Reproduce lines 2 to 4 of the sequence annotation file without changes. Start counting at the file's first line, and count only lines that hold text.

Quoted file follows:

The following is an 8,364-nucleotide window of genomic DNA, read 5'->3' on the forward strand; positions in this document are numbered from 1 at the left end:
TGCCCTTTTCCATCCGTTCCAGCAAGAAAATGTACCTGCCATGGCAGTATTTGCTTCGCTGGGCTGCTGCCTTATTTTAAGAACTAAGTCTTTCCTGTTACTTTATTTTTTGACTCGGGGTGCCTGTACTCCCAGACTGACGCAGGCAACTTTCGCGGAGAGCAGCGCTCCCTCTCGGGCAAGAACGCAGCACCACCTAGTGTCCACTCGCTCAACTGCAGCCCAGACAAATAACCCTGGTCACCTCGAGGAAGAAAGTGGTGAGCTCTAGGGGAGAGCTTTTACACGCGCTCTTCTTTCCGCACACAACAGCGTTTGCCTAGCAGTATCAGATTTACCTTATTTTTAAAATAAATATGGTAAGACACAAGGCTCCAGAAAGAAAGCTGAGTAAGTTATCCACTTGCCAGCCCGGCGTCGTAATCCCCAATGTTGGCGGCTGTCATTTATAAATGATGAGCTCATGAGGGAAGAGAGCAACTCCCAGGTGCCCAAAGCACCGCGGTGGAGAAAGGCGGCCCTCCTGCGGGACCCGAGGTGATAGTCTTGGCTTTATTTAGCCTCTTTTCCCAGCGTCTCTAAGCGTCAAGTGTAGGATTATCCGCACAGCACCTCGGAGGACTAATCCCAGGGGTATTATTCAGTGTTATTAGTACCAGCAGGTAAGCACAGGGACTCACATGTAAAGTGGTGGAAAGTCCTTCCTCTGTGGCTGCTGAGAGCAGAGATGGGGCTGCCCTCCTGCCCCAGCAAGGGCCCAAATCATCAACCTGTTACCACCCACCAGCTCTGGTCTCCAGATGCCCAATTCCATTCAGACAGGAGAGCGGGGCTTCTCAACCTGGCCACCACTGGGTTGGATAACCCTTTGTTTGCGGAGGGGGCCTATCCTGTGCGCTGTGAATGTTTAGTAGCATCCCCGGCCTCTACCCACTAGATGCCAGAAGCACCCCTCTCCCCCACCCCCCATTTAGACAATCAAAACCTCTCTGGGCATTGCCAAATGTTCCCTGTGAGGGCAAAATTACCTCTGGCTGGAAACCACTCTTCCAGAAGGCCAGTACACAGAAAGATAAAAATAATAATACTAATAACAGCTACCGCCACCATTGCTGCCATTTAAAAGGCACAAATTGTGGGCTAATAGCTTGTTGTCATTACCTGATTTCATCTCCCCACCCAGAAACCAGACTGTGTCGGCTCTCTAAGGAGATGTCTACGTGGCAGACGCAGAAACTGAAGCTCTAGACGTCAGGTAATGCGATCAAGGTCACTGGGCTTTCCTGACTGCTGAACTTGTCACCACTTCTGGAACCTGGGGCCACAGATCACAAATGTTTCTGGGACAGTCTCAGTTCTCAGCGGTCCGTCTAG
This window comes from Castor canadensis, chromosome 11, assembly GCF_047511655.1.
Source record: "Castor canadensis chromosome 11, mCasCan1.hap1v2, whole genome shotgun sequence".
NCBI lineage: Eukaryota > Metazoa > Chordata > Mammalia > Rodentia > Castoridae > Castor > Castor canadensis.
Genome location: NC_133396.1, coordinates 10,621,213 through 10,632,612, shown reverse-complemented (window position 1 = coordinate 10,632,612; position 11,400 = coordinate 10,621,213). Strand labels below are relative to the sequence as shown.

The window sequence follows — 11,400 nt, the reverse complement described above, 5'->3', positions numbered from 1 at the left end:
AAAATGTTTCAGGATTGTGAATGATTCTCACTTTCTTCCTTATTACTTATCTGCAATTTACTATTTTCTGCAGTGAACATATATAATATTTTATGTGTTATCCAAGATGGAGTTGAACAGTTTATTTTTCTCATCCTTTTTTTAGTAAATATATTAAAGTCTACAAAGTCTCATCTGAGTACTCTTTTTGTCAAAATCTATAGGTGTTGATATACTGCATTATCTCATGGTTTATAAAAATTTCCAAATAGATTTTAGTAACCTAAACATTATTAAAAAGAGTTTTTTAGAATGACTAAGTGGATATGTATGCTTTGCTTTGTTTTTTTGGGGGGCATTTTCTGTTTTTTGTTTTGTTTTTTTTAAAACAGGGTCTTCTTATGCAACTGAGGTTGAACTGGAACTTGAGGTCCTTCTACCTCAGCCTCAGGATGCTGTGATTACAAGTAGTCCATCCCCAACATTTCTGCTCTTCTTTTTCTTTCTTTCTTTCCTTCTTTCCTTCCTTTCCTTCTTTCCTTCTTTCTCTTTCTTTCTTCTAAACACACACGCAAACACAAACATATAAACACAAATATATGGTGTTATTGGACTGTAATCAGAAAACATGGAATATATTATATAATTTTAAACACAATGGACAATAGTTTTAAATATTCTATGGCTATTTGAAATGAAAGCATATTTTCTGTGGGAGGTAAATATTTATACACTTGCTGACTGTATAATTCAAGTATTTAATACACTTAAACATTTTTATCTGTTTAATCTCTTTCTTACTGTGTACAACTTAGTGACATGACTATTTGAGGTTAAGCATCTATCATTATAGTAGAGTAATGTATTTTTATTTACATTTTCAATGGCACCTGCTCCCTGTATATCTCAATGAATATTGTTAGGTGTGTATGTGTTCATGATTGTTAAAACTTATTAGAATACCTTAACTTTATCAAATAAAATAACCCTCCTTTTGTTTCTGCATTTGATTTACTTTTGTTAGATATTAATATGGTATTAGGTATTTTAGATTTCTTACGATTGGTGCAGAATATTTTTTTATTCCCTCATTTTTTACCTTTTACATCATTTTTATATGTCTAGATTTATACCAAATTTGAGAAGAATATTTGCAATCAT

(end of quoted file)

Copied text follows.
TGCCCTTTTCCATCCGTTCCAGCAAGAAAATGTACCTGCCATGGCAGTATTTGCTTCGCTGGGCTGCTGCCTTATTTTAAGAACTAAGTCTTTCCTGTTACTTTATTTTTTGACTCGGGGTGCCTGTACTCCCAGACTGACGCAGGCAACTTTCGCGGAGAGCAGCGCTCCCTCTCGGGCAAGAACGCAGCACCACCTAGTGTCCACTCGCTCAACTGCAGCCCAGACAAATAACCCTGGTCACCTCGAGGAAGAAAGTGGTGAGCTCTAGGGGAGAGCTTTTACACGCGCTCTTCTTTCCGCACACAACAGCGTTTGCCTAGCAGTATCAGATTTACCTTATTTTTAAAATAAATATGGTAAGACACAAGGCTCCAGAAAGAAAGCTGAGTAAGTTATCCACTTGCCAGCCCGGCGTCGTAATCCCCAATGTTGGCGGCTGTCATTTATAAATGATGAGCTCATGAGGGAAGAGAGCAACTCCCAGGTGCCCAAAGCACCGCGGTGGAGAAAGGCGGCCCTCCTGCGGGACCCGAGGTGATAGTCTTGGCTTTATTTAGCCTCTTTTCCCAGCGTCTCTAAGCGTCAAGTGTAGGATTATCCGCACAGCACCTCGGAGGACTAATCCCAGGGGTATTATTCAGTGTTATTAGTACCAGCAGGTAAGCACAGGGACTCACATGTAAAGTGGTGGAAAGTCCTTCCTCTGTGGCTGCTGAGAGCAGAGATGGGGCTGCCCTCCTGCCCCAGCAAGGGCCCAAATCATCAACCTGTTACCACCCACCAGCTCTGGTCTCCAGATGCCCAATTCCATTCAGACAGGAGAGCGGGGCTTCTCAACCTGGCCACCACTGGGTTGGATAACCCTTTGTTTGCGGAGGGGGCCTATCCTGTGCGCTGTGAATGTTTAGTAGCATCCCCGGCCTCTACCCACTAGATGCCAGAAGCACCCCTCTCCCCCACCCCCCATTTAGACAATCAAAACCTCTCTGGGCATTGCCAAATGTTCCCTGTGAGGGCAAAATTACCTCTGGCTGGAAACCACTCTTCCAGAAGGCCAGTACACAGAAAGATAAAAATAATAATACTAATAACAGCTACCGCCACCATTGCTGCCATTTAAAAGGCACAAATTGTGGGCTAATAGCTTGTTGTCATTACCTGATTTCATCTCCCCACCCAGAAACCAGACTGTGTCGGCTCTCTAAGGAGATGTCTACGTGGCAGACGCAGAAACTGAAGCTCTAGACGTCAGGTAATGCGATCAAGGTCACTGGGCTTTCCTGACTGCTGAACTTGTCACCACTTCTGGAACCTGGGGCCACAGATCACAAATGTTTCTGGGACAGTCTCAGTTCTCAGCGGTCCGTCTAG
This window comes from Castor canadensis, chromosome 11, assembly GCF_047511655.1.
Source record: "Castor canadensis chromosome 11, mCasCan1.hap1v2, whole genome shotgun sequence".